Weekly tax updates 03-11-23

Indirect Tax Alert – Netherlands – Dutch Budget Plan 2024

On 19 September 2023, the Dutch government published the 2024 Budget Plan, as well as changes to tax legislation. In this Indirect Tax alert, we will summarize the latest proposals and legislative changes that will come into effect in the near future and which are relevant for the Indirect Tax practice.

The Dutch government has fallen during the summer and is now functioning as a caretaker government. Even though a caretaker government usually submits fewer legislative proposals because proposals on controversial topics cannot be submitted by a caretaker government. Nearly all tax measures concerning indirect taxes were considered non-controversial. 


  • Abolishment of reduced rate on certain agricultural goods and services

As of January 1, 2025, the 9% rate on certain agricultural input goods and services (such as legumes and grains not intended for human consumption, seed potatoes, livestock, beet roots, agricultural and horticultural seeds, round wood, straw, animal feed, flax and wool rough and unwashed) will be abolished. This is related to the agricultural scheme that has been abolished as of January 1, 2018 and that agricultural entrepreneurs are no longer exempt from VAT. There is therefore no longer a need for the reduced VAT rate to apply to these agricultural goods. Due to the fact that agricultural entrepreneurs were not entitled to deduct input tax, a reduced VAT rate on the goods they purchased for their production resulted in a relatively lower input tax.

This, for example, puts an end to the distinction whereby food for guinea pigs is taxed differently than food for rabbits (guinea pig food was taxed at 21% and rabbit food at 9% because rabbits themselves are also considered as food).

  • Abolishment of reduced rate for the rearing of animals and cultivation of plants

Also as of January 1, 2025, the application of the reduced rate for the rearing of animals and the cultivation of plants will be abolished by means of a memorandum of amendment to the Fiscal Collection Act 2024 bill (“Fiscale verzamelwet 2024”).


  • 4% RETT will be due on share deals for newly built real estate that is used for VAT exempt purposes such as residential real estate.

Currently, newly built real estate can be acquired without VAT or real estate transfer tax (RETT), by acquiring all the shares in the relevant real estate company, as the transfer of such shares is out of scope of VAT and exempt from RETT. A direct transfer of newly built real estate is taxed with VAT and benefits from the RETT concurrence exemption.

The Dutch government considers the difference in taxation between asset deals and share deals a disturbance of the level playing field and intends to resolve it by levying RETT on certain share deals.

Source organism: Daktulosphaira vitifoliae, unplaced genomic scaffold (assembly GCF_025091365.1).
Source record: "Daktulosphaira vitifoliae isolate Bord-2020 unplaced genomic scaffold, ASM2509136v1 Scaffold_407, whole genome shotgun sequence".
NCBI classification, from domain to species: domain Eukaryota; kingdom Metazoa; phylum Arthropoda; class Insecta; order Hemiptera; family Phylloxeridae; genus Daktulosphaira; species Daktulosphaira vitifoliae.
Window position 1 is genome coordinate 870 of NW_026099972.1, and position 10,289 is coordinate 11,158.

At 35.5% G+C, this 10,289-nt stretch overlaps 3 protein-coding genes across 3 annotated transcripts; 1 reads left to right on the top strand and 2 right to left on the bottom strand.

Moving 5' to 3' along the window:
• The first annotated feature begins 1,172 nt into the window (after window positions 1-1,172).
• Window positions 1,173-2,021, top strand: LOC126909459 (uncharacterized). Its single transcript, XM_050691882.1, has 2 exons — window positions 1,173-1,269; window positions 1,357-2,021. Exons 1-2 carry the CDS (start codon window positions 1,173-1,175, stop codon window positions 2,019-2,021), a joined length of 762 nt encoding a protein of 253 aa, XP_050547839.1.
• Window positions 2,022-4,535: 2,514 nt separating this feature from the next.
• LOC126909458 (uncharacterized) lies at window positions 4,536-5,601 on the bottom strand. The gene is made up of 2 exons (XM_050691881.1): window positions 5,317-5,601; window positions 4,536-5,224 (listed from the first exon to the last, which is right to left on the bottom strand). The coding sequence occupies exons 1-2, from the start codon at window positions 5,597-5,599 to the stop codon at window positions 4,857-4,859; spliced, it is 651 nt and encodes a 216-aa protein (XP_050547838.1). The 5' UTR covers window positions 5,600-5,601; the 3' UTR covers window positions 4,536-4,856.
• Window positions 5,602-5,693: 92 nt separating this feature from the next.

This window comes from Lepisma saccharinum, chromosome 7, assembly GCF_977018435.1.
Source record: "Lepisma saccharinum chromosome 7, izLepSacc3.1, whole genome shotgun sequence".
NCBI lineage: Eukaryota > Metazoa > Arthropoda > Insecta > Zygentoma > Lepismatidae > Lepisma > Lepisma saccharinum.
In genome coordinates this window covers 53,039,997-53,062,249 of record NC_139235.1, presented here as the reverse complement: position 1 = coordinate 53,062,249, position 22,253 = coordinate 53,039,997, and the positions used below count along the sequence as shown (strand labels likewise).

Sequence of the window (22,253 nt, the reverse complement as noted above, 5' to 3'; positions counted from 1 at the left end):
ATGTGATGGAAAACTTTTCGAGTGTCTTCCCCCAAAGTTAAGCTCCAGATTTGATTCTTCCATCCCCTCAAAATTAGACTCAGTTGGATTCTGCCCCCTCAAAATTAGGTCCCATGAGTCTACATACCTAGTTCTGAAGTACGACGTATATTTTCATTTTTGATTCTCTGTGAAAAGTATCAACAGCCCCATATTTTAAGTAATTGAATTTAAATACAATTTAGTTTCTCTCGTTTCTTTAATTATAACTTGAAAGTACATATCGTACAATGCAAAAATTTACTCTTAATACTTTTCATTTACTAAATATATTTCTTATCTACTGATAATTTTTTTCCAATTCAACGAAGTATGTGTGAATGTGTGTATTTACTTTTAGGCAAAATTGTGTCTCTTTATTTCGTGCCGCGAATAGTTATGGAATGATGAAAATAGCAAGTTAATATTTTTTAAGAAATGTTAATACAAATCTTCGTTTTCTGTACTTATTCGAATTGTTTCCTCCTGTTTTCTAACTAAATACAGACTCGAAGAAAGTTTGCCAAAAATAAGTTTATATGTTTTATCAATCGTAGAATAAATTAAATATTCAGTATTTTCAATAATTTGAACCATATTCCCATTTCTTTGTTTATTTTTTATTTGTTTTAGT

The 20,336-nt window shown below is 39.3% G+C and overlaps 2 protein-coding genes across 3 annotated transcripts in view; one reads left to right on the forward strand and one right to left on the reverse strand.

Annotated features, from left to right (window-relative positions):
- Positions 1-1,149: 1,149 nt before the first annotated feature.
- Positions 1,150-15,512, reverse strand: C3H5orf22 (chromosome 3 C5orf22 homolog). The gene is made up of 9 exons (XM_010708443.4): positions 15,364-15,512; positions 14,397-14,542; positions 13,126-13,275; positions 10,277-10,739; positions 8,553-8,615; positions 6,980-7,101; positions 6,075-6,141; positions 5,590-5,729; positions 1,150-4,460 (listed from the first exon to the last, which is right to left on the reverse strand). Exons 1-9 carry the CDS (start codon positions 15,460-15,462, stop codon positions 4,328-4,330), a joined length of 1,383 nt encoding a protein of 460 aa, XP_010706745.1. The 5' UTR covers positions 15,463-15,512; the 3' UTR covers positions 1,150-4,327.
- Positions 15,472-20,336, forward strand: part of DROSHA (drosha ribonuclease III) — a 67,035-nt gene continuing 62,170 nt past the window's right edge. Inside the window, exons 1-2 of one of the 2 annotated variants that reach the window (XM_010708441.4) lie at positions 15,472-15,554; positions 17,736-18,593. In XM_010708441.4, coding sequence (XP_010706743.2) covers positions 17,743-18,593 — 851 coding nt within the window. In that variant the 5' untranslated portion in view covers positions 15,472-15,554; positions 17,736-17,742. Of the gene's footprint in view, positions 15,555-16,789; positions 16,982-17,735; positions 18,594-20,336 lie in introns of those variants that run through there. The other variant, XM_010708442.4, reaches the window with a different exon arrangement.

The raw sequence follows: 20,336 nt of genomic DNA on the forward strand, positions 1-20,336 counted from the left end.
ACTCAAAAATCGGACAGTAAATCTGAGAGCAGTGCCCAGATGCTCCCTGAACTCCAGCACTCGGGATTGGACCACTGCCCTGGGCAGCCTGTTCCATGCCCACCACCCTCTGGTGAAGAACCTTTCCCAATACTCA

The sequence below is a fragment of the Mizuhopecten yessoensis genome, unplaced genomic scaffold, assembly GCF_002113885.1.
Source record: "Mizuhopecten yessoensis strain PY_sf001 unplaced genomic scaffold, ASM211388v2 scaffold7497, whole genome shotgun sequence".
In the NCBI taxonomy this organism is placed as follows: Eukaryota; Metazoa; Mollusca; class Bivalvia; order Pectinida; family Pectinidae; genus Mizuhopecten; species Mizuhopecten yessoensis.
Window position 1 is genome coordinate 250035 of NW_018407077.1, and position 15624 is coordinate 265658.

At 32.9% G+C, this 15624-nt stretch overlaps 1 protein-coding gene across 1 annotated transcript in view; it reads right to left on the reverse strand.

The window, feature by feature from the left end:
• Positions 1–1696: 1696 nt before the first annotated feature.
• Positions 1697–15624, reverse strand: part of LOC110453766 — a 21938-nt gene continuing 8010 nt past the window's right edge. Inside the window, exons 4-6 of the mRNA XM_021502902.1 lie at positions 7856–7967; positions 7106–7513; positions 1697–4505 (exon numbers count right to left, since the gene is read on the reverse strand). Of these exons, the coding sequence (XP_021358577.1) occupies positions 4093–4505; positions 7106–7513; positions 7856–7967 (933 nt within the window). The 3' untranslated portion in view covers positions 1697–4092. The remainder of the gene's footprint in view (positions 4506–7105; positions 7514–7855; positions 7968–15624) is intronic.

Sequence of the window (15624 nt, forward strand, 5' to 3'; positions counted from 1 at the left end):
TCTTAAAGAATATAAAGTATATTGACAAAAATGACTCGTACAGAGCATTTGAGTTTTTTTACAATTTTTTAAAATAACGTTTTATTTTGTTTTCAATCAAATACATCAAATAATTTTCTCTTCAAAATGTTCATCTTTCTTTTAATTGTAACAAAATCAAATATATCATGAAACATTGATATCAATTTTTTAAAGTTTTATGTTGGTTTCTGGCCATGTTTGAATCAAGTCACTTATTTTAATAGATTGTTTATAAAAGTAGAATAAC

To this end, the government proposes to abolish the RETT exemption for share deals of real estate companies owning building land and newly built real estate that is (partly) used for VAT exempt purposes.

The RETT exemption will not be abolished for acquisitions of shares in companies owning new real estate that is used for activities allowing at least 90% VAT recovery in the two years following the acquisition. Reasoning behind this exception is that the RETT proposal is aimed at countering VAT saving structures, and such VAT savings are not considered a motive for a share deal in case of at least 90% VAT recovery for the real estate asset. Consequently, share deals with newly built logistical, office and retail real estate should in most cases still qualify for the RETT exemption, as these types of assets are often rented out VAT taxed for at least 90%. 

To prevent overkill with this proposal, a new RETT rate of 4% will be introduced which will apply to acquisitions of shares in companies with building land and new real estate for which the VAT recovery right is less than 90%. During the construction of this new real estate at least part of the VAT on construction costs is not recoverable, justifying a lower RETT rate than the general rate of 10.4%.

The measure should enter into force as from 1 January 2025. A transitional regime will apply for certain ongoing development projects. This measure was already announced earlier and has now been included in the 2024 Budget Plan.

Other Indirect Taxes

  • Environmental taxes

As of January 1, 2025, the energy tax exemption for metallurgical and mineralogical processes will expire, the input and output exemption in greenhouse horticulture will be adjusted and the tax investment facilities ‘EIA’ (energy investment deduction), ‘MIA’ (environmental investment deduction) and ‘Vamil’ (arbitrary depreciation of environmental assets) will be extended until 2029.

  • Excise duties

The excise duty rates for alcoholic beverages are increased based on the table correction factor for inflation. The excise duty on diesel fuel oil will also be increased to limit its use and create a level playing field. Furthermore, tobacco taxes will be increased.

This alert is for general information only and is not tax advice. For further information regarding this alert, please contact one of our Indirect Tax specialists.

Rendall Hofman, Partner – [email protected]

Bilge Kucukali, Tax lawyer – [email protected]